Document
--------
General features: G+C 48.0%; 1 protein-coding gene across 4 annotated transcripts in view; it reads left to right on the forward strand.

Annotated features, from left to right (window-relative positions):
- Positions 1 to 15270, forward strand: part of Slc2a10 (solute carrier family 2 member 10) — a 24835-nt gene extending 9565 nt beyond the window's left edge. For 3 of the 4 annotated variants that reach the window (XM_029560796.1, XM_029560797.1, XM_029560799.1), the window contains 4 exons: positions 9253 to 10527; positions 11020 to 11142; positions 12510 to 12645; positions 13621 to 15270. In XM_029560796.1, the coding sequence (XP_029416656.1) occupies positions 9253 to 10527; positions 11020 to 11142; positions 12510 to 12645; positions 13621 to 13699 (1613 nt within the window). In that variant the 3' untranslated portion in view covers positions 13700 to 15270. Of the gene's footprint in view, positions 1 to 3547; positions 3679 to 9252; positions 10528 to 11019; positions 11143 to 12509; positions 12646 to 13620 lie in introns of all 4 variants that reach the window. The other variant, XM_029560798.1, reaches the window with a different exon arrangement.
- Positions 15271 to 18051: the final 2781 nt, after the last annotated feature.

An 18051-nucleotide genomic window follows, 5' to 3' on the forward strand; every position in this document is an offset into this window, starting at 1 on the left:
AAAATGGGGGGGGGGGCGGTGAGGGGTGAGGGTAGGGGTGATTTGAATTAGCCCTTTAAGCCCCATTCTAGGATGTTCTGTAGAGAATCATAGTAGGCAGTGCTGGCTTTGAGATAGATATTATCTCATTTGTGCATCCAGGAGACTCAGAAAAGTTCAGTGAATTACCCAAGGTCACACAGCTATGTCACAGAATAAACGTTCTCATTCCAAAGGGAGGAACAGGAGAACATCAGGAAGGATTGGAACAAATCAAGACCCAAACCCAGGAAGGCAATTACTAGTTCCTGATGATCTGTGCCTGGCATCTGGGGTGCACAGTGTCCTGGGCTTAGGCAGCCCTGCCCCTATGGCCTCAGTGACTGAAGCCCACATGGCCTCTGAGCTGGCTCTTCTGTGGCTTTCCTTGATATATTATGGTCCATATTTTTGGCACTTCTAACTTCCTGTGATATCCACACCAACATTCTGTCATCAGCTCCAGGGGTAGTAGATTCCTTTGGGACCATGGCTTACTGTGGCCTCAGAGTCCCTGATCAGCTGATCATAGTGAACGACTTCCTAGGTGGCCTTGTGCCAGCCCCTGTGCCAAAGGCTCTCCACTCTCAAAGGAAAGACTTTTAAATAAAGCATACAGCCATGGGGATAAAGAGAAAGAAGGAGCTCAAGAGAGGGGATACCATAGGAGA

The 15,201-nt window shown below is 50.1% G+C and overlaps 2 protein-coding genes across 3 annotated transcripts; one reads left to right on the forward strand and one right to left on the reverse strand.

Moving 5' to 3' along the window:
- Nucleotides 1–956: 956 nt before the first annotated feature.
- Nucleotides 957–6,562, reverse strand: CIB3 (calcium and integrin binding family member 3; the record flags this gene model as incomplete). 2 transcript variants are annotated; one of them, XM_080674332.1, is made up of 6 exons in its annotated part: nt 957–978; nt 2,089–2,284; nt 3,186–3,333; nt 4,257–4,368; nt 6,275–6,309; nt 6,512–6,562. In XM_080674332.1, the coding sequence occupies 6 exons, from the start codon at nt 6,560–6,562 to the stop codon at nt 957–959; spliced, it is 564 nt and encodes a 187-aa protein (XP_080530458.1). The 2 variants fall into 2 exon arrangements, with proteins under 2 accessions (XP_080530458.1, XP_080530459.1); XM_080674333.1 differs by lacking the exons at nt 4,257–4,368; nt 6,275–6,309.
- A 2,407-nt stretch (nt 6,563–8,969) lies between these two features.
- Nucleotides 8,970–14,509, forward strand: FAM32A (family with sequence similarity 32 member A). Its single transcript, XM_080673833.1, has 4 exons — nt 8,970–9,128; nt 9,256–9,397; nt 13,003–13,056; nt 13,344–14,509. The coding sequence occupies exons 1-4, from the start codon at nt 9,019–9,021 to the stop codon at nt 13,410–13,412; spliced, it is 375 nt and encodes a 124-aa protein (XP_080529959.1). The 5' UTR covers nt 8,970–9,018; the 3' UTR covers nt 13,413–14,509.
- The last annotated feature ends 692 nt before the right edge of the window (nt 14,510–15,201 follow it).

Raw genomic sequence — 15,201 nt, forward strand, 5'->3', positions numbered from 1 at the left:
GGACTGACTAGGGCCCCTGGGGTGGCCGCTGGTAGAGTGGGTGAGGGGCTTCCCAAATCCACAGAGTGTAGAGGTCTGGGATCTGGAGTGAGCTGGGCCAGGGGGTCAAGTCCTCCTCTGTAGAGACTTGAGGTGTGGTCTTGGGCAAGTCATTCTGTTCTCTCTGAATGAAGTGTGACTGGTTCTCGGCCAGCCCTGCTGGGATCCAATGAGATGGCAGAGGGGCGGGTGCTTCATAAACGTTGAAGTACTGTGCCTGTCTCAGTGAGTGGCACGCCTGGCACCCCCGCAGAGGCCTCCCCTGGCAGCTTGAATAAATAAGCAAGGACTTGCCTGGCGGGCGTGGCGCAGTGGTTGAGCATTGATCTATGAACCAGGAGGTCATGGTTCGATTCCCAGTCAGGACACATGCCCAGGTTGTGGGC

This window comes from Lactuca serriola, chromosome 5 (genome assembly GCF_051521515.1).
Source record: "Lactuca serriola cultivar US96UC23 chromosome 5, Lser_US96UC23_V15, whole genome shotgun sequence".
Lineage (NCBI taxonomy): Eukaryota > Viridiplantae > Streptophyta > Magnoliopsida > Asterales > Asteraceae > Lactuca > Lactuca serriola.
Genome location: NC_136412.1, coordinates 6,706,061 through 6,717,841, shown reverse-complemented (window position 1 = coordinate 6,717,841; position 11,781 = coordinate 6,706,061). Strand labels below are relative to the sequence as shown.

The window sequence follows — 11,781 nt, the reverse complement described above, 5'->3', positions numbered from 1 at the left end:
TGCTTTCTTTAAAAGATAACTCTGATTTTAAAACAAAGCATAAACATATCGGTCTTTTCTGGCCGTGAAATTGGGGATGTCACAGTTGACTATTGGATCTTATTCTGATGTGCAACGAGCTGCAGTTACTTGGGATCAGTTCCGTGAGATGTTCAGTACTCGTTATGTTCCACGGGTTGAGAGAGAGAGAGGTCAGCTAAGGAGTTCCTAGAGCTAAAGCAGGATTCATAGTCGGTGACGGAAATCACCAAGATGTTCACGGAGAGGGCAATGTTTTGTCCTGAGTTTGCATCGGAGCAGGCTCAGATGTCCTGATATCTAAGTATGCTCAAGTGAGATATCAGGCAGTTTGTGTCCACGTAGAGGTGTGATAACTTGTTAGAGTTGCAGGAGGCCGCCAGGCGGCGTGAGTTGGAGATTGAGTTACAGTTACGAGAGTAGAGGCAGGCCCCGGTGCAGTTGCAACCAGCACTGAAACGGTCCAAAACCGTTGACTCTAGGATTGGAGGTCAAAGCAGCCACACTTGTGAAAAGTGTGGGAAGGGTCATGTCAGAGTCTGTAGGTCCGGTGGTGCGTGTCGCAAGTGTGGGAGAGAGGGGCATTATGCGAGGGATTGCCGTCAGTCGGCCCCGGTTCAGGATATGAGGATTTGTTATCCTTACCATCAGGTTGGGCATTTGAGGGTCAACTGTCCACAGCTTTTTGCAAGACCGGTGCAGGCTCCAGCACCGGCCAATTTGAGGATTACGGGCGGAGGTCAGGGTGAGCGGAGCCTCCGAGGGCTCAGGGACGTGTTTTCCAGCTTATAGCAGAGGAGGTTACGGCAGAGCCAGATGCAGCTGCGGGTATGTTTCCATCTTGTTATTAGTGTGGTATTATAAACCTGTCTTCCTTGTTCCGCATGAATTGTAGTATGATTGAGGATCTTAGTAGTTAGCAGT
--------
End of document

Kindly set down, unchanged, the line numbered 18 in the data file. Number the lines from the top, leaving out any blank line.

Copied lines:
Lineage (NCBI taxonomy): Eukaryota > Viridiplantae > Streptophyta > Magnoliopsida > Asterales > Asteraceae > Lactuca > Lactuca serriola.